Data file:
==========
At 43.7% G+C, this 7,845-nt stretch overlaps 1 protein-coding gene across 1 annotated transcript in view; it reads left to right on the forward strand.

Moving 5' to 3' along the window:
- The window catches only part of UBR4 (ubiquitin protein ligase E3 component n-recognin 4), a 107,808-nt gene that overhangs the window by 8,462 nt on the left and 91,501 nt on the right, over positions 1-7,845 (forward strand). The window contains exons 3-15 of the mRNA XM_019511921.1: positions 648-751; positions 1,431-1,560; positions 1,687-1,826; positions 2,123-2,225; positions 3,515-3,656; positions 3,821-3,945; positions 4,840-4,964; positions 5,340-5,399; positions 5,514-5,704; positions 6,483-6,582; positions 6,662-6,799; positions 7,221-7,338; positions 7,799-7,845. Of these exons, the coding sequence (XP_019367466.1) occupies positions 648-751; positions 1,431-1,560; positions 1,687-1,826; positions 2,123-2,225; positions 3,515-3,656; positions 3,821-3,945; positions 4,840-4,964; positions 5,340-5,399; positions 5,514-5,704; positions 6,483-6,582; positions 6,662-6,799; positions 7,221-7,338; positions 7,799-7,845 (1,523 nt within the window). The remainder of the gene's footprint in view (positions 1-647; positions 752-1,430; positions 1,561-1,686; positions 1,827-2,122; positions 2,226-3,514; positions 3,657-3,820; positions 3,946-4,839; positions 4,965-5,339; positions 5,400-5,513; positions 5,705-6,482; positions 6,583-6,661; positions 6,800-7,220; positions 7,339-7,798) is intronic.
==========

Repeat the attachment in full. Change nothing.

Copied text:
At 43.7% G+C, this 7,845-nt stretch overlaps 1 protein-coding gene across 1 annotated transcript in view; it reads left to right on the forward strand.

Moving 5' to 3' along the window:
- The window catches only part of UBR4 (ubiquitin protein ligase E3 component n-recognin 4), a 107,808-nt gene that overhangs the window by 8,462 nt on the left and 91,501 nt on the right, over positions 1-7,845 (forward strand). The window contains exons 3-15 of the mRNA XM_019511921.1: positions 648-751; positions 1,431-1,560; positions 1,687-1,826; positions 2,123-2,225; positions 3,515-3,656; positions 3,821-3,945; positions 4,840-4,964; positions 5,340-5,399; positions 5,514-5,704; positions 6,483-6,582; positions 6,662-6,799; positions 7,221-7,338; positions 7,799-7,845. Of these exons, the coding sequence (XP_019367466.1) occupies positions 648-751; positions 1,431-1,560; positions 1,687-1,826; positions 2,123-2,225; positions 3,515-3,656; positions 3,821-3,945; positions 4,840-4,964; positions 5,340-5,399; positions 5,514-5,704; positions 6,483-6,582; positions 6,662-6,799; positions 7,221-7,338; positions 7,799-7,845 (1,523 nt within the window). The remainder of the gene's footprint in view (positions 1-647; positions 752-1,430; positions 1,561-1,686; positions 1,827-2,122; positions 2,226-3,514; positions 3,657-3,820; positions 3,946-4,839; positions 4,965-5,339; positions 5,400-5,513; positions 5,705-6,482; positions 6,583-6,661; positions 6,800-7,220; positions 7,339-7,798) is intronic.